Effi Eitam's double game
It's as if he belongs everywhere, while he actually belongs nowhere. He's simultaneously a salt-of-the-earth kibbutznik and an extreme rightist imbued with messianic fervor. He's a senior officer as well as an irresponsible settler. He's a coarse politician, but an enthusiastic preacher of unity and brotherhood.
By the time journalists managed to publish Infrastructure Minister Effi Eitam's scathing remarks about Defense Minister Benjamin Ben-Eliezer, Eitam had already scrambled to apologize and to attribute his outburst to emotional turmoil. That evening on Channel One, when MK Ofir Pines of Labor called Eitam a "blight," Shaul Yahalom of the NRP rolled his eyes in self-righteous indignation and berated Pines for saying such things about a brigadier general who participated "in ambushes in Lebanon."
This is the dangerous secret of Eitam's double game: It's as if he belongs everywhere, while he actually belongs nowhere.
He's simultaneously a salt-of-the-earth kibbutznik and an extreme rightist imbued with messianic fervor. He's a senior officer as well as an irresponsible settler. He's a coarse politician, but an enthusiastic preacher of unity and brotherhood whom a group of people affiliated with the left tremulously embraced by allowing him to breathe life into the Kinneret Covenant and then sending him on to the government with the stamp of legitimacy, where he now sits together with the Labor Party. With all this patronage, he can now unveil the ultimate horror: a minister close to the prime minister who is also the head of a gang of lawbreakers.
Those who find it hard to understand Eitam and his success in the delusionary politics of the new Israel ought to listen to what he says to the settlers.
They also have their qualms about him: This week, a few veteran Gush Emunim settlers in Beit El and other settlements said that Eitam was too messianic for their taste, that he was getting too full of himself. But this wariness, which derives in part from his being a religious penitent, actually helps him win sympathy among the secular.
In an interview last week with Ariel Kahane in the new weekly Sheva (a new competitor for Makor Rishon, edited by Emmanuel Shiloh and published by Arutz Sheva), Eitam said that his vision is the establishment of a religious-Zionist super-party that would attract all those who aspire to build a "Jewish state" - as if the Zionist homeland for the Jewish people that was established here 54 years ago was just a rough draft for the real thing. Even the NRP is just a temporary tool in his hands. Eitam has his sights set on Tekuma, parts of Meimad (before whom he appears in his progressive liberal-religious get-up), the Russians and Shas, which he says is undergoing an "involuntary Zionization." If Eitam is the one defining Zionism, then Shas's shift toward a more racist and national-religious extreme constitutes Zionism in the purest sense of the word.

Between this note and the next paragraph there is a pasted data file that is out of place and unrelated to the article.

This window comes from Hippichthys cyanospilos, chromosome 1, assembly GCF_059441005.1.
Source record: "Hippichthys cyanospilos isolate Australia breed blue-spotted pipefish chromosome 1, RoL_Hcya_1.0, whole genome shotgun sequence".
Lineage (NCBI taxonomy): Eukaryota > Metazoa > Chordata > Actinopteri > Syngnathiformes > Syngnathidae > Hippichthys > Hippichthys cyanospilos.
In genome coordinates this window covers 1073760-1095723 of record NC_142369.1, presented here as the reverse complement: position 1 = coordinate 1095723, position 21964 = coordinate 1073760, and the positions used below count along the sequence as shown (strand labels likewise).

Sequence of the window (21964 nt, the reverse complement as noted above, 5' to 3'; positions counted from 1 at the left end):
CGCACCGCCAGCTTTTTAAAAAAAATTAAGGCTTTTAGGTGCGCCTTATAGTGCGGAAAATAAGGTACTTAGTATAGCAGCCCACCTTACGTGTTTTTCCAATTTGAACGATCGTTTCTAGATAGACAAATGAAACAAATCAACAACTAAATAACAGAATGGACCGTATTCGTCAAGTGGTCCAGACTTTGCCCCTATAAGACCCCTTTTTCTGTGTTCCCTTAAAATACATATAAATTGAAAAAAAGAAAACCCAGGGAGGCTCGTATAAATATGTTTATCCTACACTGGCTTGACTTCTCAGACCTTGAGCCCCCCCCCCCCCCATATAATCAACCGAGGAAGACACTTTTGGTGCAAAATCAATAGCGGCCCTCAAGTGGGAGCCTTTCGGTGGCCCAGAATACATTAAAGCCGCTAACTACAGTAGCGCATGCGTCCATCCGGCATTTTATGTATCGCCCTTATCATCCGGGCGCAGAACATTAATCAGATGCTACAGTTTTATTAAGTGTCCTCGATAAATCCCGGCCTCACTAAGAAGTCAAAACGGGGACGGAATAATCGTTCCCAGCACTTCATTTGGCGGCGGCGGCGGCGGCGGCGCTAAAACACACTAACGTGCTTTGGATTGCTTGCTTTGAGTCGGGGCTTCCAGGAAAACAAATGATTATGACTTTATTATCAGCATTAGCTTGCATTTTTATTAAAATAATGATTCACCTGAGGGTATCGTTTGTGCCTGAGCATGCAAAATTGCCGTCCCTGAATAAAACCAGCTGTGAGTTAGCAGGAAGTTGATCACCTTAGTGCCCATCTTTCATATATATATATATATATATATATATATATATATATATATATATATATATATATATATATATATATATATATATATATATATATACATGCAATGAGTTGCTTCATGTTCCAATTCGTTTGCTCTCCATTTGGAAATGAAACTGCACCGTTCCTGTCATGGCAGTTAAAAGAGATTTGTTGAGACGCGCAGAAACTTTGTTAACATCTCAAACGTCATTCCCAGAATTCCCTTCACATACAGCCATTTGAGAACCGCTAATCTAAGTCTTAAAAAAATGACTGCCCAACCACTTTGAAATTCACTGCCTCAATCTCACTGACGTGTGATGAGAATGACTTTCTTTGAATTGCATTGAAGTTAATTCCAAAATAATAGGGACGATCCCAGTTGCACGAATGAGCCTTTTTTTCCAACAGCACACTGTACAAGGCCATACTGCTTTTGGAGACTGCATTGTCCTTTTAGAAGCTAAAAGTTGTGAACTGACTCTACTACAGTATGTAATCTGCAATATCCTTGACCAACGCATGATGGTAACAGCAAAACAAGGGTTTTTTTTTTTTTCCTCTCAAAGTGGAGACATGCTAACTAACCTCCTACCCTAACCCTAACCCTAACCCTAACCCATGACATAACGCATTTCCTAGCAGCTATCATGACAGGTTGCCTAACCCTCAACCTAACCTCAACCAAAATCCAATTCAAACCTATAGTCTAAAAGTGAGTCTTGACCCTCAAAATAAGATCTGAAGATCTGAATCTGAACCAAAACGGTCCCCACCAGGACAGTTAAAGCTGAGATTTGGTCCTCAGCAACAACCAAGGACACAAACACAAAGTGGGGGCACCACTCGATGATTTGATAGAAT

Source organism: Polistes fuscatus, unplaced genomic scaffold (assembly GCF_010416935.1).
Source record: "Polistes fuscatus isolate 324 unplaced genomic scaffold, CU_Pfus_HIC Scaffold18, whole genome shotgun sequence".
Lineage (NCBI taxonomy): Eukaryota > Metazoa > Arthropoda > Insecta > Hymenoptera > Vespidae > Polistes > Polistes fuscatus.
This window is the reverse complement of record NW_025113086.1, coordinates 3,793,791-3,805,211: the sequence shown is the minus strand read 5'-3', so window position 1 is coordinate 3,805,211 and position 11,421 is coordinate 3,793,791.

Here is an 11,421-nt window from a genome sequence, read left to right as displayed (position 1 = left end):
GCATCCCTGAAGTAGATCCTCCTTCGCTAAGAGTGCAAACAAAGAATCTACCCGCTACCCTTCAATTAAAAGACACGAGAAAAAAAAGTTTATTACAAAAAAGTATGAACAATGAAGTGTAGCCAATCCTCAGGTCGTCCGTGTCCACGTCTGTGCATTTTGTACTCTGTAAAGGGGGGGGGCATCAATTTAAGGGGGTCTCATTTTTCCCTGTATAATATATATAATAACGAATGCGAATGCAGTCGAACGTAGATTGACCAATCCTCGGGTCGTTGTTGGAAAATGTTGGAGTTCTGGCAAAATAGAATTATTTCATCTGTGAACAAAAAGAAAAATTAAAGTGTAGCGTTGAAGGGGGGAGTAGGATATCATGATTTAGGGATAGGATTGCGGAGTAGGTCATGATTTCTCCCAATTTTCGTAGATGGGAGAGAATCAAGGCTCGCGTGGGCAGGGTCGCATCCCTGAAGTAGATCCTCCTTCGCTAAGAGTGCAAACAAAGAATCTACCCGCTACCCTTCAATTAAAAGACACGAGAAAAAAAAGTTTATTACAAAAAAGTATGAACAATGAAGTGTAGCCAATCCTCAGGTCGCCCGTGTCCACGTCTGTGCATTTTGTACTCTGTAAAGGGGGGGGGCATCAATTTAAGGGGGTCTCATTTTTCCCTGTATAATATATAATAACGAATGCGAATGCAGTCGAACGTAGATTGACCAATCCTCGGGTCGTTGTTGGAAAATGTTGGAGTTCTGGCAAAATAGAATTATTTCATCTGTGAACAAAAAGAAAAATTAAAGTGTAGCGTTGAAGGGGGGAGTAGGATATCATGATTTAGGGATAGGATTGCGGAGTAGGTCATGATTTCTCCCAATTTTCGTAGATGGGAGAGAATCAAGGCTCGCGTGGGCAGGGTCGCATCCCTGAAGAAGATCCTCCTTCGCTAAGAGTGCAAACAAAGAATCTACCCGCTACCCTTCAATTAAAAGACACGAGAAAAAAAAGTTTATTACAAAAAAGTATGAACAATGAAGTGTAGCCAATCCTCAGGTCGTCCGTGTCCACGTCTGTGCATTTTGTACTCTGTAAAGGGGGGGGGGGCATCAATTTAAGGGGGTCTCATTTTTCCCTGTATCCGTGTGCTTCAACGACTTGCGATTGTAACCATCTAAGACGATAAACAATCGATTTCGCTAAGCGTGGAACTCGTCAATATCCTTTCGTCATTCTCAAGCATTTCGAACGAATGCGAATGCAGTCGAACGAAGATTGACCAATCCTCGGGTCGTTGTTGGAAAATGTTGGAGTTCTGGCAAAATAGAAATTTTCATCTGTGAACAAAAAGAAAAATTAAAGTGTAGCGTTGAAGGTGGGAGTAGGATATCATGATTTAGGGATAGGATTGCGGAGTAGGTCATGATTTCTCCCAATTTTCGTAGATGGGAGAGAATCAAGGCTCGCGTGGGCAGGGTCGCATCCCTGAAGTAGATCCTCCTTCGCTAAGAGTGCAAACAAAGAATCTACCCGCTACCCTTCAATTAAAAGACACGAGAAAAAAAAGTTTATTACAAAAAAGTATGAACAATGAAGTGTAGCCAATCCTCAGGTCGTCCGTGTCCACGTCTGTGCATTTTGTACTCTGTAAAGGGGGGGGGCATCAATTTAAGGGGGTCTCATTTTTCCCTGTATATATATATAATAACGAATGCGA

Eitam promised that he would eventually lead the NRP and that he would become a minister, and he kept his promises. In private conversations, Sharon said that he was afraid of Eitam because he's crazy, and promised not to bring him into the government, and now Eitam is telling Sheva: "There is no forum that I'm not a part of.
The prime minister welcomes me to private meetings a minute after I ask." And here we have the Labor Party sitting in a government that includes a very ambitious minister, who considers Sharon dangerous because he could "provide political power to a Palestinian state," and who, under the guise of his security expertise and love for Israel, represents a most unruly group of the citizenry that operates somewhere in the twilight zone between Gandhi and Kahane, and the false messiah Shabtai Zvi.
Eitam epitomizes the dangerous, fascist blurring of all differences. At the end of the interview in Sheva, he explains that it's hard to get things done in the government because "things are transformed by bureaucracy and the courts and all kinds of systems that empty them of content and delay implementation." He also said that "the key positions must be filled by true believers" (not necessarily religious people, but those who are filled with "the kind of fervor we have in the settlement movement"), and finally, that young people should know "that politics is part of the way in which the redemption of the Jewish people is evolving."
One mustn't make light of Effi Eitam. He has to be seriously reckoned with, just like the hilltop youth who are his younger reflections. The time has come to stop cowering in the face of threats about a civil war. It's not too late for the Kinneret Covenant people to wash their hands of him. They and the Labor Party and the left as a whole can still give him the label he truly deserves. For the sake of Zionism, and yes, for the sake of the Jewish people.